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Osama bin Laden's Hand-picked Hijacker Was Almost Fired from 9/11 Plot

In this series, Newsweek maps the road to 9/11 as it happened 20 years ago, day by day.

Mohammed Atta and Khalid al-Mihdhar meet at William Patterson State College in Wayne, New Jersey, on August 9. Atta flew to New Jersey to take a measure of the man. Al-Mihdhar would prove to be the most problematic of the 19 hijackers, a Saudi selected early on by Osama bin Laden himself to be a pilot, and one of the first to arrive in the United States in January 2000. After failing to attend flight school in San Diego, he decides (contrary to al Qaeda instructions) to leave the U.S. and return to the Middle East in June 2000. He says he is traveling to Yemen to visit his wife and newborn son in Yemen (he is a Saudi national).

In leaving California, al-Mihdhar stranded Nawaf al-Hazmi, another Saudi and bin Laden pilot nominee, who could not speak English and also failed to attend flight school. Atta traveled to San Diego after al-Mihdhar left to check on al-Hazmi, instructing him to wait until the fourth pilot, Hani Hanjour (another Saudi), would arrive and take him under his wing.

According to Khalid Sheikh Mohammed, Atta argued to drop al-Mihdhar from the plot but al Qaeda central in Afghanistan insisted that he participate as a so-called "muscle man" (he was paired with Hani Hanjour to attack the Pentagon).

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In this handout photo provided by the FBI, Undated photos of suspected hijackers of American Airlines flight #11, United Airlines flight #93 , American Airlines flight #77 and United Airlines flight #175 involved in the terror attack on the United States September 11, 2001. FBI/Getty Images

On June 13, al-Mihdhar applied for a new visa at the U.S. consulate in Jeddah, Saudi Arabia. He used a different Saudi passport (issued 13 days earlier) than the one he had used to enter the United States in January 2000. And on his visa application, he said he had never been to the country. State Department visa officials later told the 9/11 Commission that the only reason al-Mihdhar's visa might have been denied was in an obvious deception, and though the CIA suspected al-Mihdhar to be an al Qaeda operative, the Department's consular computer system had no information to that effect. He was on no watch list regarding terrorism or entry into the United States.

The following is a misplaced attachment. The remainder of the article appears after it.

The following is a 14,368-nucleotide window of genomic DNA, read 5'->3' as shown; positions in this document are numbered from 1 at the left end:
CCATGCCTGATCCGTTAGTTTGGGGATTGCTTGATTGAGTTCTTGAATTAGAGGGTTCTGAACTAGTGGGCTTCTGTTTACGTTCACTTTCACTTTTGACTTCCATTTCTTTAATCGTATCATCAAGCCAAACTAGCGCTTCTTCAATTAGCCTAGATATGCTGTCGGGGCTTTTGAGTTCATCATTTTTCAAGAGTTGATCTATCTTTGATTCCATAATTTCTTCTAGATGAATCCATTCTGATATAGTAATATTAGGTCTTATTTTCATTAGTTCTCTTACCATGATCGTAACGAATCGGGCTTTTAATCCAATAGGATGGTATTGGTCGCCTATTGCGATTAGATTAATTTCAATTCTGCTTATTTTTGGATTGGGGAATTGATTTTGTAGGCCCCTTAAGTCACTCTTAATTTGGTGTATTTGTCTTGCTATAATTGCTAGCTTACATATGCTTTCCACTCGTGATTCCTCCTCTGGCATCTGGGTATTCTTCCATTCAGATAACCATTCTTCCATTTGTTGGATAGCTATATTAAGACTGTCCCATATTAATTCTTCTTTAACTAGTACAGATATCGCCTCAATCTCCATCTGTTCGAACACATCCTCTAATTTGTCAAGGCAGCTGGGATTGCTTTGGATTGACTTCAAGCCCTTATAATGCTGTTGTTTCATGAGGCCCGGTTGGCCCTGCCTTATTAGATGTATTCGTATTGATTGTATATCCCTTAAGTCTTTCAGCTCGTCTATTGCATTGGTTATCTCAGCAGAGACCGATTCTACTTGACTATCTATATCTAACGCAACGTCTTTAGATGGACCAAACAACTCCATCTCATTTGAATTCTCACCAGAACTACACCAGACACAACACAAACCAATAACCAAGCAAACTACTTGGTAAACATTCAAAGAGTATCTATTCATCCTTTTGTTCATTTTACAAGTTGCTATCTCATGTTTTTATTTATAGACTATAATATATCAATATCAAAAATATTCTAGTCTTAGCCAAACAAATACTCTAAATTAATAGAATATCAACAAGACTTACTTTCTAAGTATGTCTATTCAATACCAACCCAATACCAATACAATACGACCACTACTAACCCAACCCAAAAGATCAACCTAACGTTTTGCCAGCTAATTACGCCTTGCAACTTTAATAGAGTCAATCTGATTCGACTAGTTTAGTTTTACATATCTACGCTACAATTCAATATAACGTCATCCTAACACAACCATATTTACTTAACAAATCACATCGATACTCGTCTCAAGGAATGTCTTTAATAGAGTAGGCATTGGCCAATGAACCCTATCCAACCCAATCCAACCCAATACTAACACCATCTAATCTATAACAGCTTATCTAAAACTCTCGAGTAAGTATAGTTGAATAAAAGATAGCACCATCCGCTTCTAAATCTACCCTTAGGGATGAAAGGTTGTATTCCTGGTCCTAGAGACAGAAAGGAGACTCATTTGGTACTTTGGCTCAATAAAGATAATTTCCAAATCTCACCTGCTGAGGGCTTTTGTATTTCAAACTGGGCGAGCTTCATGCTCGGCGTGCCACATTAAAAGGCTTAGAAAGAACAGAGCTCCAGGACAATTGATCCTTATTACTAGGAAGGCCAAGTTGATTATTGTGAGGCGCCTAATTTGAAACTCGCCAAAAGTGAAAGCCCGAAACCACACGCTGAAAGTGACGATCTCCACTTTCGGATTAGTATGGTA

What makes the al-Mihdhar story even more tragic is that the CIA "knew" that al-Mihdhar was affiliated with al Qaeda and that he had a U.S. visa from 1999. It had mounted an elaborate operation with United Arab Emirates secret police in January 2000 to obtain a copy of al-Mihdhar's old passport while he was transiting the country. The CIA then followed al-Mihdhar to Malaysia where—along with Nawaf al Hazmi and other al Qaeda notables—he stayed at the condominium of another suspected terrorist and attended some sort of meeting. When the two left Malaysia, flying to Thailand, U.S. intelligence attempted to track them. Thai intelligence agencies wouldn't be able to offer information that the two boarded a flight to the United States for more than a year. The details are disheartening. The two landed at Los Angeles International Airport, were again not detected despite marks in their passports and al-Mihdhar's "known" terrorist affiliation. They meet up with Saudi government operatives, who help them settle in San Diego. There they began English classes and flight school until they both quickly dropped out. They became a fixture of the Arab community in San Diego, one of their friends even evidently an FBI informant.

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The CIA and FBI missed chances to intercept Khalid al-Mihdhar before he helped crash Flight 77 into the Pentagon. Workers survey the wreckage on September 16. TIM SLOAN/AFP via Getty Images

Defying instructions, Mihdhar then left the United States and then, after a year outside the country, on July 4, he reentered, flying from Riyadh to JFK airport on Saudi Arabian Airlines Flight 53. There were again irregularities in his passport (it had no expiration date and had a stamp indicating his radical Islamic connection) but immigration officials overlooked the first and were not aware of the second. Al-Mihdhar was granted a six-month visa. On September 11, al-Mihdhar, al-Hazmi and three other terrorists crashed American Airlines Flight 77 into the Pentagon.

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Newsweek is reconstructing the road to 9/11 as it was constructed 20 years ago, day by day. Each day a new story will be published here. On September 11 we'll live tweet the events of the day, minute by minute, starting at 4:45 a.m. EST, @RoadTo911.